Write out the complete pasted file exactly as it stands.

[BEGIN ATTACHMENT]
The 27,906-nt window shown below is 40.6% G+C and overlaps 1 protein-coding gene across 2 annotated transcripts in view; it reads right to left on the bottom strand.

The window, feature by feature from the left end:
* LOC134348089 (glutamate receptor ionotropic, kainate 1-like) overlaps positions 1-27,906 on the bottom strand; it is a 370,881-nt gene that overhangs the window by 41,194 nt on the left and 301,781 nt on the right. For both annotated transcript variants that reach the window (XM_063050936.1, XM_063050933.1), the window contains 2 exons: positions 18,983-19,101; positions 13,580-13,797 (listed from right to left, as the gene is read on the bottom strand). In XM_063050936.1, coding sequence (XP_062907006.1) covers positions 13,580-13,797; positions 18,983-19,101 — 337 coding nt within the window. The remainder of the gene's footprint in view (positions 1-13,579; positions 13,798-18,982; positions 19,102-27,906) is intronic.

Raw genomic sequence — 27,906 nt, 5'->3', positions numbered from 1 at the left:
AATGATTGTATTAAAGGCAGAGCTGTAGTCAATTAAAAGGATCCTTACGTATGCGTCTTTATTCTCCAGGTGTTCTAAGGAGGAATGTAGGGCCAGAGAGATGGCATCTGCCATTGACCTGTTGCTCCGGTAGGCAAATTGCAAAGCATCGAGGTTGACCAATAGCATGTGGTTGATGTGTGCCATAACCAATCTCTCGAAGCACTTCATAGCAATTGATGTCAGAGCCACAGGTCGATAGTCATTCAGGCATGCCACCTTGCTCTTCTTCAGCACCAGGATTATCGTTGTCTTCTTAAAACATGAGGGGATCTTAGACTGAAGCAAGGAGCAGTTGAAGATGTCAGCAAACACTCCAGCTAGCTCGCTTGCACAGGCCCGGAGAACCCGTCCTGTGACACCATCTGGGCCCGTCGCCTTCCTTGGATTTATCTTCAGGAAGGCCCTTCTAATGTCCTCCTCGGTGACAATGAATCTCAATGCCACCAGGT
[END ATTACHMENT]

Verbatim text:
The 27,906-nt window shown below is 40.6% G+C and overlaps 1 protein-coding gene across 2 annotated transcripts in view; it reads right to left on the bottom strand.

The window, feature by feature from the left end:
* LOC134348089 (glutamate receptor ionotropic, kainate 1-like) overlaps positions 1-27,906 on the bottom strand; it is a 370,881-nt gene that overhangs the window by 41,194 nt on the left and 301,781 nt on the right. For both annotated transcript variants that reach the window (XM_063050936.1, XM_063050933.1), the window contains 2 exons: positions 18,983-19,101; positions 13,580-13,797 (listed from right to left, as the gene is read on the bottom strand). In XM_063050936.1, coding sequence (XP_062907006.1) covers positions 13,580-13,797; positions 18,983-19,101 — 337 coding nt within the window. The remainder of the gene's footprint in view (positions 1-13,579; positions 13,798-18,982; positions 19,102-27,906) is intronic.

Raw genomic sequence — 27,906 nt, 5'->3', positions numbered from 1 at the left:
AATGATTGTATTAAAGGCAGAGCTGTAGTCAATTAAAAGGATCCTTACGTATGCGTCTTTATTCTCCAGGTGTTCTAAGGAGGAATGTAGGGCCAGAGAGATGGCATCTGCCATTGACCTGTTGCTCCGGTAGGCAAATTGCAAAGCATCGAGGTTGACCAATAGCATGTGGTTGATGTGTGCCATAACCAATCTCTCGAAGCACTTCATAGCAATTGATGTCAGAGCCACAGGTCGATAGTCATTCAGGCATGCCACCTTGCTCTTCTTCAGCACCAGGATTATCGTTGTCTTCTTAAAACATGAGGGGATCTTAGACTGAAGCAAGGAGCAGTTGAAGATGTCAGCAAACACTCCAGCTAGCTCGCTTGCACAGGCCCGGAGAACCCGTCCTGTGACACCATCTGGGCCCGTCGCCTTCCTTGGATTTATCTTCAGGAAGGCCCTTCTAATGTCCTCCTCGGTGACAATGAATCTCAATGCCACCAGGT